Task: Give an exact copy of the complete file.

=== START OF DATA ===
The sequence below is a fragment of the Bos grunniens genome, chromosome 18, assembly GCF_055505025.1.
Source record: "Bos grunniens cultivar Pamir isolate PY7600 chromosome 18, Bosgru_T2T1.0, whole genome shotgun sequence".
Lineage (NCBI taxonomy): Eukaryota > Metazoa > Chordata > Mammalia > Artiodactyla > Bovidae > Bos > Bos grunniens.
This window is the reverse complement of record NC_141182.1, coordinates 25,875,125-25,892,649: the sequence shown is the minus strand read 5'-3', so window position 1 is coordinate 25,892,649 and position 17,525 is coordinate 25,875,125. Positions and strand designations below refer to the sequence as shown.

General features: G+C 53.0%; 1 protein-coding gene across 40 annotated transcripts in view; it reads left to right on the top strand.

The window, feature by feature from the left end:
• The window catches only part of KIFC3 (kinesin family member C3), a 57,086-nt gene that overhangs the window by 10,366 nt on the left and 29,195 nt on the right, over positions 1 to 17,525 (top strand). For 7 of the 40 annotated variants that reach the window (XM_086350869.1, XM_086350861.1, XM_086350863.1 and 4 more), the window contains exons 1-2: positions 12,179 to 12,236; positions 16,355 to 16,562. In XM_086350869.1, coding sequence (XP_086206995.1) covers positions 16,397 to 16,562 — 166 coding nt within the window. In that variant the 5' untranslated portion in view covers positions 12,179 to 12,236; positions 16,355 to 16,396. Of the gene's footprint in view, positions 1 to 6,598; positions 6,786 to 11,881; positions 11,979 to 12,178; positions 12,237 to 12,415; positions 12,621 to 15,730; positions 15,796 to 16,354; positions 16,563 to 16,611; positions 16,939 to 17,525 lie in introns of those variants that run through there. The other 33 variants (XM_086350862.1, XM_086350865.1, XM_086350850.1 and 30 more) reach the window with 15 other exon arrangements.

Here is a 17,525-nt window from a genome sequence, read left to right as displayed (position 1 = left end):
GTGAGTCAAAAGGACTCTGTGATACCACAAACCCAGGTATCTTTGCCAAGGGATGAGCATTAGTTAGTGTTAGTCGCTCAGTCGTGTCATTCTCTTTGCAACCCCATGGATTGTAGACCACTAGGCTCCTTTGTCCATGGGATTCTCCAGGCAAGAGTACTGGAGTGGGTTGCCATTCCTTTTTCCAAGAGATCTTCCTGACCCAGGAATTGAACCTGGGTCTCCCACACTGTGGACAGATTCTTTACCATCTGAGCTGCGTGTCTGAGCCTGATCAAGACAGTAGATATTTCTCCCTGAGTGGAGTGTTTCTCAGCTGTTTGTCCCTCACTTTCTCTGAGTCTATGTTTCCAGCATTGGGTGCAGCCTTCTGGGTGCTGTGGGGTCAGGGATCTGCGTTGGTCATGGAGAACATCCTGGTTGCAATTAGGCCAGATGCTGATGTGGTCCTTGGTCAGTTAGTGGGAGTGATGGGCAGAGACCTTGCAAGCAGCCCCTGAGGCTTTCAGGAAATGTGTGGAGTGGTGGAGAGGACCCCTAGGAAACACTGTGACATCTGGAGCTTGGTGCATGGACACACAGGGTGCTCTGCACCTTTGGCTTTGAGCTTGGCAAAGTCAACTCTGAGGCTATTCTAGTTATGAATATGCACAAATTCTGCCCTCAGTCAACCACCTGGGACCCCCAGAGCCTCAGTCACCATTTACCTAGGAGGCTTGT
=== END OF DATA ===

The sequence below is a fragment of the Bos grunniens genome, chromosome 18, assembly GCF_055505025.1.
Source record: "Bos grunniens cultivar Pamir isolate PY7600 chromosome 18, Bosgru_T2T1.0, whole genome shotgun sequence".
Lineage (NCBI taxonomy): Eukaryota > Metazoa > Chordata > Mammalia > Artiodactyla > Bovidae > Bos > Bos grunniens.
This window is the reverse complement of record NC_141182.1, coordinates 25,875,125-25,892,649: the sequence shown is the minus strand read 5'-3', so window position 1 is coordinate 25,892,649 and position 17,525 is coordinate 25,875,125. Positions and strand designations below refer to the sequence as shown.

General features: G+C 53.0%; 1 protein-coding gene across 40 annotated transcripts in view; it reads left to right on the top strand.

The window, feature by feature from the left end:
• The window catches only part of KIFC3 (kinesin family member C3), a 57,086-nt gene that overhangs the window by 10,366 nt on the left and 29,195 nt on the right, over positions 1 to 17,525 (top strand). For 7 of the 40 annotated variants that reach the window (XM_086350869.1, XM_086350861.1, XM_086350863.1 and 4 more), the window contains exons 1-2: positions 12,179 to 12,236; positions 16,355 to 16,562. In XM_086350869.1, coding sequence (XP_086206995.1) covers positions 16,397 to 16,562 — 166 coding nt within the window. In that variant the 5' untranslated portion in view covers positions 12,179 to 12,236; positions 16,355 to 16,396. Of the gene's footprint in view, positions 1 to 6,598; positions 6,786 to 11,881; positions 11,979 to 12,178; positions 12,237 to 12,415; positions 12,621 to 15,730; positions 15,796 to 16,354; positions 16,563 to 16,611; positions 16,939 to 17,525 lie in introns of those variants that run through there. The other 33 variants (XM_086350862.1, XM_086350865.1, XM_086350850.1 and 30 more) reach the window with 15 other exon arrangements.

Here is a 17,525-nt window from a genome sequence, read left to right as displayed (position 1 = left end):
GTGAGTCAAAAGGACTCTGTGATACCACAAACCCAGGTATCTTTGCCAAGGGATGAGCATTAGTTAGTGTTAGTCGCTCAGTCGTGTCATTCTCTTTGCAACCCCATGGATTGTAGACCACTAGGCTCCTTTGTCCATGGGATTCTCCAGGCAAGAGTACTGGAGTGGGTTGCCATTCCTTTTTCCAAGAGATCTTCCTGACCCAGGAATTGAACCTGGGTCTCCCACACTGTGGACAGATTCTTTACCATCTGAGCTGCGTGTCTGAGCCTGATCAAGACAGTAGATATTTCTCCCTGAGTGGAGTGTTTCTCAGCTGTTTGTCCCTCACTTTCTCTGAGTCTATGTTTCCAGCATTGGGTGCAGCCTTCTGGGTGCTGTGGGGTCAGGGATCTGCGTTGGTCATGGAGAACATCCTGGTTGCAATTAGGCCAGATGCTGATGTGGTCCTTGGTCAGTTAGTGGGAGTGATGGGCAGAGACCTTGCAAGCAGCCCCTGAGGCTTTCAGGAAATGTGTGGAGTGGTGGAGAGGACCCCTAGGAAACACTGTGACATCTGGAGCTTGGTGCATGGACACACAGGGTGCTCTGCACCTTTGGCTTTGAGCTTGGCAAAGTCAACTCTGAGGCTATTCTAGTTATGAATATGCACAAATTCTGCCCTCAGTCAACCACCTGGGACCCCCAGAGCCTCAGTCACCATTTACCTAGGAGGCTTGT